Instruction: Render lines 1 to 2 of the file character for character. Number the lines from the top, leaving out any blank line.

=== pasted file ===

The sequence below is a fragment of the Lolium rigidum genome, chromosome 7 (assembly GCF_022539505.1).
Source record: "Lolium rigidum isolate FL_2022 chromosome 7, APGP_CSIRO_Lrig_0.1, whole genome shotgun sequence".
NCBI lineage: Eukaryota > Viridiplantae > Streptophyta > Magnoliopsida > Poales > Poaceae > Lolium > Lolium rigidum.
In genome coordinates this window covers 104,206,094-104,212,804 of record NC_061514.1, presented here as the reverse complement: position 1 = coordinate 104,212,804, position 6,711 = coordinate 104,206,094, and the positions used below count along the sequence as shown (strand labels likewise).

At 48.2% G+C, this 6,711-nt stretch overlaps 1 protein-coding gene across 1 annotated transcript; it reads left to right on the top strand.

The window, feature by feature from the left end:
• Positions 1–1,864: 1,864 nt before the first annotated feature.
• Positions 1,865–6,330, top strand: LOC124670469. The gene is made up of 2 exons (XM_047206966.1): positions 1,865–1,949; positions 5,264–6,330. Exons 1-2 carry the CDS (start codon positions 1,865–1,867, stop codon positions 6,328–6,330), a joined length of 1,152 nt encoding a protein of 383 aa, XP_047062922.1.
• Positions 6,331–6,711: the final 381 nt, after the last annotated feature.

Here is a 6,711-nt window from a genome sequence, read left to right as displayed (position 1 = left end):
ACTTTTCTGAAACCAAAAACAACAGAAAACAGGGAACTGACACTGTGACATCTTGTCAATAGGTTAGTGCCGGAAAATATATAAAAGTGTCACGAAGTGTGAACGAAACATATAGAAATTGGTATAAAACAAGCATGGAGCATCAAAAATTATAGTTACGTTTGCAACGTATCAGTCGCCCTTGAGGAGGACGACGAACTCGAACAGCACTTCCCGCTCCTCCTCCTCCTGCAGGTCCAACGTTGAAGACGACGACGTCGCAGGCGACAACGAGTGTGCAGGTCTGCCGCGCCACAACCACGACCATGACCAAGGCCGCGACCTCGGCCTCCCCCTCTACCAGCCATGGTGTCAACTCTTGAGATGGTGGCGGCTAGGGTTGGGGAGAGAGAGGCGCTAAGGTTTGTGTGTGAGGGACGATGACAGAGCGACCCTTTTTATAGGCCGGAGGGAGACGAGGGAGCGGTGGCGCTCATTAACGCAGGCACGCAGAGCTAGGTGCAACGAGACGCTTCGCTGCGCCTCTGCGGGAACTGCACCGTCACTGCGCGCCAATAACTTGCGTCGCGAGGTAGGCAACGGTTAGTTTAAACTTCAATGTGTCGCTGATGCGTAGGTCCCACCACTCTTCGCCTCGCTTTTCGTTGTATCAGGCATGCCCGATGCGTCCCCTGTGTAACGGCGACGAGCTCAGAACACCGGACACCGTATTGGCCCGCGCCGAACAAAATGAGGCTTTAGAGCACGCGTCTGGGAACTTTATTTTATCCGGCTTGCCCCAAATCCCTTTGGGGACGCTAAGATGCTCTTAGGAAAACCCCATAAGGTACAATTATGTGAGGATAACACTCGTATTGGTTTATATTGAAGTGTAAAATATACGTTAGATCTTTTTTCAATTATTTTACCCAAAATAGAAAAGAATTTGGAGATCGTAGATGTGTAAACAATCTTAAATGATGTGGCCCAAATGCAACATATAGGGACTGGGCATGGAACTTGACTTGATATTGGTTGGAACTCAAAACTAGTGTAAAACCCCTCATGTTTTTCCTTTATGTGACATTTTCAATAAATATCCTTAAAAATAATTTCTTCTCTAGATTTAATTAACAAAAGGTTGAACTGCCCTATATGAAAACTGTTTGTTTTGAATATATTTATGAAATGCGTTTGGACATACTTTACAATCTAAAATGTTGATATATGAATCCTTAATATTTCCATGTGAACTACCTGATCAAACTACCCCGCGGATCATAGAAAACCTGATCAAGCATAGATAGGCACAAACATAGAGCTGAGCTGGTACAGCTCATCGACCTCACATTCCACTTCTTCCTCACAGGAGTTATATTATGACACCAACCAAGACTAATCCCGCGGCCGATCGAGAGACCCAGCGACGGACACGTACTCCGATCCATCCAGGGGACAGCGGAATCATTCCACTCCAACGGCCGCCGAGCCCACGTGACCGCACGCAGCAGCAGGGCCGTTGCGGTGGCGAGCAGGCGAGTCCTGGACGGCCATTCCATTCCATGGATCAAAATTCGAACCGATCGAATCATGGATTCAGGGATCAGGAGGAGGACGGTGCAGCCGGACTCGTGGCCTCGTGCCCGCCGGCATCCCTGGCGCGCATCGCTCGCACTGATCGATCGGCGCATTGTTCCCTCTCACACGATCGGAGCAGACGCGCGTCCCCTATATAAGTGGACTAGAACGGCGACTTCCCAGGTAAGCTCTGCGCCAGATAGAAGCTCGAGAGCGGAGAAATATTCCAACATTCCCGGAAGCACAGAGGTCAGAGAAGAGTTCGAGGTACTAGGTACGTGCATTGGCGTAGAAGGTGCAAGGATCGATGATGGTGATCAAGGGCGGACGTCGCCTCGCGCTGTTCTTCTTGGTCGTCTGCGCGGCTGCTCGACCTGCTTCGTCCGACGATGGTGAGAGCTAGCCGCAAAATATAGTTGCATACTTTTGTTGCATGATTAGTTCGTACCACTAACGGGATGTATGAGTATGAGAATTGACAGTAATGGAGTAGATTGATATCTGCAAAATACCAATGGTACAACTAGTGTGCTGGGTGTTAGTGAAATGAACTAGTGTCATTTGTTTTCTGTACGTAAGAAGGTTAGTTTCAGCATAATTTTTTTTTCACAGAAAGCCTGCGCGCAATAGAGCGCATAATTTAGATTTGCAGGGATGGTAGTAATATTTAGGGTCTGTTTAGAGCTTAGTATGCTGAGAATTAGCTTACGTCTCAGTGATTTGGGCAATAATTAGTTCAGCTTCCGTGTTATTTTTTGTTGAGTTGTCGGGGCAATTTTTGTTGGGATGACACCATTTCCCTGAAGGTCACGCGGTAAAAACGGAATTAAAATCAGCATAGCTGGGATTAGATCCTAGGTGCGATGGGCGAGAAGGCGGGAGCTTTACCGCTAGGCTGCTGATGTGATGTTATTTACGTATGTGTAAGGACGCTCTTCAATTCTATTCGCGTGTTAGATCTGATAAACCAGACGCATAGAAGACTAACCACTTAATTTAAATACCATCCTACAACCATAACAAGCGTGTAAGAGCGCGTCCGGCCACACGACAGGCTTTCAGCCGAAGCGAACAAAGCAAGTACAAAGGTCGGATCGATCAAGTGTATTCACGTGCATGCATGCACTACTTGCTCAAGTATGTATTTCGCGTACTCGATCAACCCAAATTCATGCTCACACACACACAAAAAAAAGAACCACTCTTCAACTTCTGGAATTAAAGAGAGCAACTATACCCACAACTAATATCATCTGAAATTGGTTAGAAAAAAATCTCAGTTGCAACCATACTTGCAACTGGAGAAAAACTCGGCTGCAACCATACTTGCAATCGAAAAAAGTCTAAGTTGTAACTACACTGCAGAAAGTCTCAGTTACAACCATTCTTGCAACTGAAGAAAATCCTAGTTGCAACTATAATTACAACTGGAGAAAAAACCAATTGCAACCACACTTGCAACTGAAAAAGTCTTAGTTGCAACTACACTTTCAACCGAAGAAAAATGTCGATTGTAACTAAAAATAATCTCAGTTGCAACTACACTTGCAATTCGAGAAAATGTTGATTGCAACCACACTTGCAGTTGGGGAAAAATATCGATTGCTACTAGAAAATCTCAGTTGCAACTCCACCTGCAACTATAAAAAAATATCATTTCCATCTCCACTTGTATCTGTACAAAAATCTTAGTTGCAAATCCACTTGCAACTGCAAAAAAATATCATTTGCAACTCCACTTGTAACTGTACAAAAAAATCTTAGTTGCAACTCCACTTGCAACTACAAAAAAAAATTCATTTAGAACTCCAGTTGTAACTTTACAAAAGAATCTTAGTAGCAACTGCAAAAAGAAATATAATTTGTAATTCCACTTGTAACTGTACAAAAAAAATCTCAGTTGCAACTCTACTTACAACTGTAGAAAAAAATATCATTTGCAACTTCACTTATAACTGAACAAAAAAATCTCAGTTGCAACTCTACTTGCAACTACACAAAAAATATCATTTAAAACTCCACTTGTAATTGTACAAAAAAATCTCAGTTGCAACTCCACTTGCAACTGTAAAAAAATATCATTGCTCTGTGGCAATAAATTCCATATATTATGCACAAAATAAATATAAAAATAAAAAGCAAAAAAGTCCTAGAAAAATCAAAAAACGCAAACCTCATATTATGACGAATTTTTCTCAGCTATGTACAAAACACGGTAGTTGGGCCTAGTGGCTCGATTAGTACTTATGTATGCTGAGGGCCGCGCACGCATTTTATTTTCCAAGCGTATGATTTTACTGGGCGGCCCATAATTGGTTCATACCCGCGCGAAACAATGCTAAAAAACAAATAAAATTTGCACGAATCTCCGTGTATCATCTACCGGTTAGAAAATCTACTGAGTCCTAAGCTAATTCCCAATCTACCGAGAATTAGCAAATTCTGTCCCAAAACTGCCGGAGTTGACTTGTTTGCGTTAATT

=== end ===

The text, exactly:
The sequence below is a fragment of the Lolium rigidum genome, chromosome 7 (assembly GCF_022539505.1).
Source record: "Lolium rigidum isolate FL_2022 chromosome 7, APGP_CSIRO_Lrig_0.1, whole genome shotgun sequence".